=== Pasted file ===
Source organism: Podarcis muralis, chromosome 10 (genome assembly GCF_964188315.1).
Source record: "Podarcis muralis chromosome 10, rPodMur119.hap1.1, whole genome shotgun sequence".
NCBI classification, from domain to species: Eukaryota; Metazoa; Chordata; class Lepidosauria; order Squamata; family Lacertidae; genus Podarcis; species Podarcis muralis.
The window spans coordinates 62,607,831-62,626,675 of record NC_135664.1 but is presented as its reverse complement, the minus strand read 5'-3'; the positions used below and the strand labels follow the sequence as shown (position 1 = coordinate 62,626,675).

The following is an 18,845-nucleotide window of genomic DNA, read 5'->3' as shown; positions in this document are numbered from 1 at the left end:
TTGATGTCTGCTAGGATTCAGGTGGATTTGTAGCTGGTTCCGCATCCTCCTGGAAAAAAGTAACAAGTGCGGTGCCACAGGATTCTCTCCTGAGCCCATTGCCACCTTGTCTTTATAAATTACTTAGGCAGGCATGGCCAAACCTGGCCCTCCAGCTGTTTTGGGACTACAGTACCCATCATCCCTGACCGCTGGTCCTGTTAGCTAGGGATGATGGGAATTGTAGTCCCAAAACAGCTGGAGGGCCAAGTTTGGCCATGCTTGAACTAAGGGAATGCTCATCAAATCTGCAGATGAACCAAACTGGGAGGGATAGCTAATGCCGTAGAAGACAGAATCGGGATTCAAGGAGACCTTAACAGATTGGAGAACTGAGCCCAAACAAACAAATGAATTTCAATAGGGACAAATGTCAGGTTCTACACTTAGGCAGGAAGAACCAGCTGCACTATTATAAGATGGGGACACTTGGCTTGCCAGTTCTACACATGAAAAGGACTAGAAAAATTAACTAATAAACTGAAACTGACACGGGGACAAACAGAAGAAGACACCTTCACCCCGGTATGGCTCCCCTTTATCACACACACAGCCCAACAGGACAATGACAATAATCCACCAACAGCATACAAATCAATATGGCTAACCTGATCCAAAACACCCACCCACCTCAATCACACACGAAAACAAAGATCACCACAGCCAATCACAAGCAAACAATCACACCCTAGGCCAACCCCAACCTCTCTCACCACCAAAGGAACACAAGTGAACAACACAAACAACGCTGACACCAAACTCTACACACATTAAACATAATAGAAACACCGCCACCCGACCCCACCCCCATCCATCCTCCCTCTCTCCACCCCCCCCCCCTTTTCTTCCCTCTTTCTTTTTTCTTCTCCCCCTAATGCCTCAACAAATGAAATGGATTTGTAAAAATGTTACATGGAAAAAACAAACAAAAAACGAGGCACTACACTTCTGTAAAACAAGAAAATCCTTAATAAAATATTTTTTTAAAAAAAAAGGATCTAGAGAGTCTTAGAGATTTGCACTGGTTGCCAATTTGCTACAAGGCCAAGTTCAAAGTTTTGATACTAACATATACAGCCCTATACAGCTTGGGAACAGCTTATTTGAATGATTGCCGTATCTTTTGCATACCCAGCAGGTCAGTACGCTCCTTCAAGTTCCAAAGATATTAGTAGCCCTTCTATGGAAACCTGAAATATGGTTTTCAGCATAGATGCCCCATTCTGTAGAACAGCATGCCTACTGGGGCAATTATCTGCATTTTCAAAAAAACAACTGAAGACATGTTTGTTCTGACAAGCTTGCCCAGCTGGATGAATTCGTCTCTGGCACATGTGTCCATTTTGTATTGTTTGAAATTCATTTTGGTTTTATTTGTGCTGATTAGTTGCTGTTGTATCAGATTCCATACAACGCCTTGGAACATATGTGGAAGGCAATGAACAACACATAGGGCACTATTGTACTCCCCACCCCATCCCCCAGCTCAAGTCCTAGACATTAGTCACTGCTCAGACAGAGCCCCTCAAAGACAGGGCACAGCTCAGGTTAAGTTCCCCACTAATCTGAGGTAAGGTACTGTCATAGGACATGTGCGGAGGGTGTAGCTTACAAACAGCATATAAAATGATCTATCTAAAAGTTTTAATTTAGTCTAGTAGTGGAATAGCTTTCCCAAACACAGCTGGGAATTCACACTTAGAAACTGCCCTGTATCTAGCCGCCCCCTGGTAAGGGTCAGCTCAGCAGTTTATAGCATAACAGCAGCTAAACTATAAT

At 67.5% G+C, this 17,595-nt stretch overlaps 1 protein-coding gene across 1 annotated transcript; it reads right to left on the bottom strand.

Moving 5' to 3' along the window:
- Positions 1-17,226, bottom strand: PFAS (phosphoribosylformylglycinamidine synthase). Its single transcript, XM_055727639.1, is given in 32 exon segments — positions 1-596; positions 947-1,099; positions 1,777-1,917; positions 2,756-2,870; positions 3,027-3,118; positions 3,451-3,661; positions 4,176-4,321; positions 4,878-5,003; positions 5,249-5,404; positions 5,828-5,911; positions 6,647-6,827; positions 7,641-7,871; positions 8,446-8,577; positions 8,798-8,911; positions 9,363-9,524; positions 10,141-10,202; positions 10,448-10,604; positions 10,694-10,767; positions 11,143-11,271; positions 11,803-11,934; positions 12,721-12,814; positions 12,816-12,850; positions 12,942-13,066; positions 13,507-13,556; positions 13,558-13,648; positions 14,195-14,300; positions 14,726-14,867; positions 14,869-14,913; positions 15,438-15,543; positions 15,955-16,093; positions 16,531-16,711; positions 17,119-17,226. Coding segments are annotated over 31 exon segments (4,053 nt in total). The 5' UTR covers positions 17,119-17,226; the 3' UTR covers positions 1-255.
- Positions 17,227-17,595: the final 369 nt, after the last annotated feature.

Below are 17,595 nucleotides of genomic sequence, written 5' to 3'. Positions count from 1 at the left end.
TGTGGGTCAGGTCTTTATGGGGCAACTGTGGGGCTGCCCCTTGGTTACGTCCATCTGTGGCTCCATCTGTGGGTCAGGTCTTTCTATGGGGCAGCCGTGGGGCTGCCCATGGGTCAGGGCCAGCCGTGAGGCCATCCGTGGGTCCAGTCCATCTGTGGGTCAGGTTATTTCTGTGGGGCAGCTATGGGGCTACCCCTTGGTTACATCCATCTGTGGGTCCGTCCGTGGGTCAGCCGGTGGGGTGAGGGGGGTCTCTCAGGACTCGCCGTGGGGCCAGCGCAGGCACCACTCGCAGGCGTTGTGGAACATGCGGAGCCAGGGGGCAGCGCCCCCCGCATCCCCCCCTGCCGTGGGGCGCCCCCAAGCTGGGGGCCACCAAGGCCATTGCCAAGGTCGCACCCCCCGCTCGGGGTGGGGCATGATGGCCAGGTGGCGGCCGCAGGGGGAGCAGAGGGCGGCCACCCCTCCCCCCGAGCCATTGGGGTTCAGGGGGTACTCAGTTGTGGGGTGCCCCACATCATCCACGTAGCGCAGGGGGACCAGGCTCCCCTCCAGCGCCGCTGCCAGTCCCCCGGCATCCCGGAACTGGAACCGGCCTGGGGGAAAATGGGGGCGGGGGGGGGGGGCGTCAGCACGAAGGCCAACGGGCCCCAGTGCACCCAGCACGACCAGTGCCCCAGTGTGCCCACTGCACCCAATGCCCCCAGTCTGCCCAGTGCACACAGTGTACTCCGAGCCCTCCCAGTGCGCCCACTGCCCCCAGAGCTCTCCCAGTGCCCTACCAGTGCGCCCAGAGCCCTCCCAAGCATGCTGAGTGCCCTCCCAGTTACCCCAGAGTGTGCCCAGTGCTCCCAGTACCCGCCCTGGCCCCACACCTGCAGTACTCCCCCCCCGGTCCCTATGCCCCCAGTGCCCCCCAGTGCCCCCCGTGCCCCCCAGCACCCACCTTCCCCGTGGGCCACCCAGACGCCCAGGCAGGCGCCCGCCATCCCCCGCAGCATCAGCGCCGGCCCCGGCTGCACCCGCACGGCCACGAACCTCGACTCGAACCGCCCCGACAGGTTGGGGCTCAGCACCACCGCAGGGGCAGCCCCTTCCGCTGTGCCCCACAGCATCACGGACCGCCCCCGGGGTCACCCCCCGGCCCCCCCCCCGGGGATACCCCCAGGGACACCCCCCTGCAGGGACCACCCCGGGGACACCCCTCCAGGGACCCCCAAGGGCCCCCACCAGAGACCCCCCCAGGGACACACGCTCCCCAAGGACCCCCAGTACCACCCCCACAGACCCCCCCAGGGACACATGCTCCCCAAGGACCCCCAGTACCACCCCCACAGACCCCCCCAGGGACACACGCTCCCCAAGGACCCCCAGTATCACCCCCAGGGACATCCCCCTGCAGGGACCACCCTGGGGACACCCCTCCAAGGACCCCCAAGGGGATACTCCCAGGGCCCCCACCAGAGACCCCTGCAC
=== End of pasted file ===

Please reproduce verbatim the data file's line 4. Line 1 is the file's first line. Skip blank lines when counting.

The window spans coordinates 62,607,831-62,626,675 of record NC_135664.1 but is presented as its reverse complement, the minus strand read 5'-3'; the positions used below and the strand labels follow the sequence as shown (position 1 = coordinate 62,626,675).